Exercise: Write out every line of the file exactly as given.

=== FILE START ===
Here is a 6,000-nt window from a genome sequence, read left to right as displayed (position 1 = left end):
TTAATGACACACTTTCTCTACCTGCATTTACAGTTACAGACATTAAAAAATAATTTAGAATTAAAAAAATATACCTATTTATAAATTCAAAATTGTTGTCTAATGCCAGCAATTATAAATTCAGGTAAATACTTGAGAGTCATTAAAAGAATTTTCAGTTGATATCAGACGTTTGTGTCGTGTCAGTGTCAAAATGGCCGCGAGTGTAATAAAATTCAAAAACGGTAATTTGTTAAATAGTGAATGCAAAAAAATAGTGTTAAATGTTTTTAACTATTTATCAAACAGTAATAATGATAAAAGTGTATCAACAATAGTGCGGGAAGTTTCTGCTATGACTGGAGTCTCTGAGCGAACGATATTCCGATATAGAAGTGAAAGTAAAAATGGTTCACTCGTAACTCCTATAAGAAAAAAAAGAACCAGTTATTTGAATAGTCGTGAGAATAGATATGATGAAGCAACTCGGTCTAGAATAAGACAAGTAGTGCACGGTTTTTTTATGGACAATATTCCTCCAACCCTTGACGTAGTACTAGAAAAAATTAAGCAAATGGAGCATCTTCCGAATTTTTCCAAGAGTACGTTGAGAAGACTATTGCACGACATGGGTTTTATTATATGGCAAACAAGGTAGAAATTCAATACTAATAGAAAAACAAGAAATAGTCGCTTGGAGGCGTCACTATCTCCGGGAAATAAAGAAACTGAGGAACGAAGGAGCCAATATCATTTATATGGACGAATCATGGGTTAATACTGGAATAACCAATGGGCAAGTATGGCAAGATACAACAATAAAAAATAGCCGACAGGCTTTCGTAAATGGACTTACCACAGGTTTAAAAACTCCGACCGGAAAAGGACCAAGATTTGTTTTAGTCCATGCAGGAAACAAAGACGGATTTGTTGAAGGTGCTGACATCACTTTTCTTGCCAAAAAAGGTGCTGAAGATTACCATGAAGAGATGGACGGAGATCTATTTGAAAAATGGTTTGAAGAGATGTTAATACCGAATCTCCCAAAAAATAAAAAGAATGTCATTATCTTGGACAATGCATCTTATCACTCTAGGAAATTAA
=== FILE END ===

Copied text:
Here is a 6,000-nt window from a genome sequence, read left to right as displayed (position 1 = left end):
TTAATGACACACTTTCTCTACCTGCATTTACAGTTACAGACATTAAAAAATAATTTAGAATTAAAAAAATATACCTATTTATAAATTCAAAATTGTTGTCTAATGCCAGCAATTATAAATTCAGGTAAATACTTGAGAGTCATTAAAAGAATTTTCAGTTGATATCAGACGTTTGTGTCGTGTCAGTGTCAAAATGGCCGCGAGTGTAATAAAATTCAAAAACGGTAATTTGTTAAATAGTGAATGCAAAAAAATAGTGTTAAATGTTTTTAACTATTTATCAAACAGTAATAATGATAAAAGTGTATCAACAATAGTGCGGGAAGTTTCTGCTATGACTGGAGTCTCTGAGCGAACGATATTCCGATATAGAAGTGAAAGTAAAAATGGTTCACTCGTAACTCCTATAAGAAAAAAAAGAACCAGTTATTTGAATAGTCGTGAGAATAGATATGATGAAGCAACTCGGTCTAGAATAAGACAAGTAGTGCACGGTTTTTTTATGGACAATATTCCTCCAACCCTTGACGTAGTACTAGAAAAAATTAAGCAAATGGAGCATCTTCCGAATTTTTCCAAGAGTACGTTGAGAAGACTATTGCACGACATGGGTTTTATTATATGGCAAACAAGGTAGAAATTCAATACTAATAGAAAAACAAGAAATAGTCGCTTGGAGGCGTCACTATCTCCGGGAAATAAAGAAACTGAGGAACGAAGGAGCCAATATCATTTATATGGACGAATCATGGGTTAATACTGGAATAACCAATGGGCAAGTATGGCAAGATACAACAATAAAAAATAGCCGACAGGCTTTCGTAAATGGACTTACCACAGGTTTAAAAACTCCGACCGGAAAAGGACCAAGATTTGTTTTAGTCCATGCAGGAAACAAAGACGGATTTGTTGAAGGTGCTGACATCACTTTTCTTGCCAAAAAAGGTGCTGAAGATTACCATGAAGAGATGGACGGAGATCTATTTGAAAAATGGTTTGAAGAGATGTTAATACCGAATCTCCCAAAAAATAAAAAGAATGTCATTATCTTGGACAATGCATCTTATCACTCTAGGAAATTAA